Just who is who in my zoo?

Dr Sensible then explained that such calculations were very imprecise and carried a margin for error of 15% either way. And besides, he said, some women have heard a weight, – say 8.5 pound – freaked out about the possibility of delivering a 9.5 pound baby through their fragile pelvis and opted for a Caesar only to deliver a 7-pounder on D-Day.

Too much information? It is EVERYWHERE in the world of babies, pregnancy and parenting.

At the end of our appointment, I wasn’t one bit miffed. In fact, I was thankful we had a doctor who was willing to stand so proudly with both feet firmly in Reasonville, Logic Land.

Monday, January 16, 2012

Transition ignition

I have been thinking a lot this week about transitions.

The chew-your-nails-off-with-terror transition that signifies the progression of labour from the, I believe, comparitively quite tranquil first stage, to the second (IE: the part where vulnerability, pain and anxiety are at their peak, all the while the alien being inside you claws, rips and tears its way out of a tiny hole in your genital regions).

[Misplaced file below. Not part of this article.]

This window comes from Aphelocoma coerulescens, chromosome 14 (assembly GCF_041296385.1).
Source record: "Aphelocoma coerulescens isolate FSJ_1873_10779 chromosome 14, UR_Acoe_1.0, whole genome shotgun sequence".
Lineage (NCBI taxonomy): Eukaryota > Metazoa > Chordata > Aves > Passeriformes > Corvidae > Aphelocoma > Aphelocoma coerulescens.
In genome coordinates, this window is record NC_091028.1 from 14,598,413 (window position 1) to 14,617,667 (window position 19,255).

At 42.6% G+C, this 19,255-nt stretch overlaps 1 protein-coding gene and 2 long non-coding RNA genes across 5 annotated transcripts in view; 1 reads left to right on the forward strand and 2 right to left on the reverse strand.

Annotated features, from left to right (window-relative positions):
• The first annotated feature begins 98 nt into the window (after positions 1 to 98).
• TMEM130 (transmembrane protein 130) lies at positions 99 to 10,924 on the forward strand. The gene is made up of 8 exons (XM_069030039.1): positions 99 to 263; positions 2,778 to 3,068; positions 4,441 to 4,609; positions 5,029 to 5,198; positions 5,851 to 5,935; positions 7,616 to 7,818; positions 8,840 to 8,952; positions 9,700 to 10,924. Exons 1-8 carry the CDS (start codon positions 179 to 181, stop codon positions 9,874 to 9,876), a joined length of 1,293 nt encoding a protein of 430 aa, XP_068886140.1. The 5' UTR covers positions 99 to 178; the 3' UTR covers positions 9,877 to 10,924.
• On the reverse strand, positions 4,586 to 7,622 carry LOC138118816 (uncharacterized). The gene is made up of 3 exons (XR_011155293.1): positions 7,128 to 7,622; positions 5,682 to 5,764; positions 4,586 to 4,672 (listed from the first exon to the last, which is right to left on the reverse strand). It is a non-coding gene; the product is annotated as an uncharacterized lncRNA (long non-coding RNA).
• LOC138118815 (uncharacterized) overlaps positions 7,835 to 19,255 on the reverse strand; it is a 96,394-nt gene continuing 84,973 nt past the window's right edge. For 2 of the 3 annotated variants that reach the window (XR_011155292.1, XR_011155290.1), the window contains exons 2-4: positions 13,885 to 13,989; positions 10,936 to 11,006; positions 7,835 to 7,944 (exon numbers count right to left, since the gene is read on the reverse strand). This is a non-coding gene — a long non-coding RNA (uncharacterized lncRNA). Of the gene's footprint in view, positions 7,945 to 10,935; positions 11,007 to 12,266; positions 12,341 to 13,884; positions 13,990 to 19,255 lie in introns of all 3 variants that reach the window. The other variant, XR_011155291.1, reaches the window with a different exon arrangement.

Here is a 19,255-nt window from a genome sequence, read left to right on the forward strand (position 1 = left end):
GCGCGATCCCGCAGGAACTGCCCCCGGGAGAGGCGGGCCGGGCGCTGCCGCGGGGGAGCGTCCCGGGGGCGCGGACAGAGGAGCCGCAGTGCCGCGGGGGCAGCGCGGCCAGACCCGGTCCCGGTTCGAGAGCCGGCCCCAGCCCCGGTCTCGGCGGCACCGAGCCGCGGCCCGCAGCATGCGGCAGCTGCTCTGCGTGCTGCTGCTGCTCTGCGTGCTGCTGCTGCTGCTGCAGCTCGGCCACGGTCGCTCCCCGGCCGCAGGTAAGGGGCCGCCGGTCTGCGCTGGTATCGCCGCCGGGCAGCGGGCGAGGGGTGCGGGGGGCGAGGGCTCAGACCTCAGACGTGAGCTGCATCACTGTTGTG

I am really quite frightened about that. Because it is so unknown. I cannot micro-manage that...because I do not know what hormone-induced emotions will surface, nor how they will manifest physically.

I never forget the woman in a reality birth documentary series on TV who was so zen about her meditative birthing experience. She had her support person whispering mantras to spirit the pain away during contractions, whales moaned via loudpeaker in the background and she looked very stoic as she closed her eyes while the muscles peformed their inevitable, automatic clench. Occasionally, her lips would purse, but it was the only giveaway that things were not completely normal and fine inside her skin.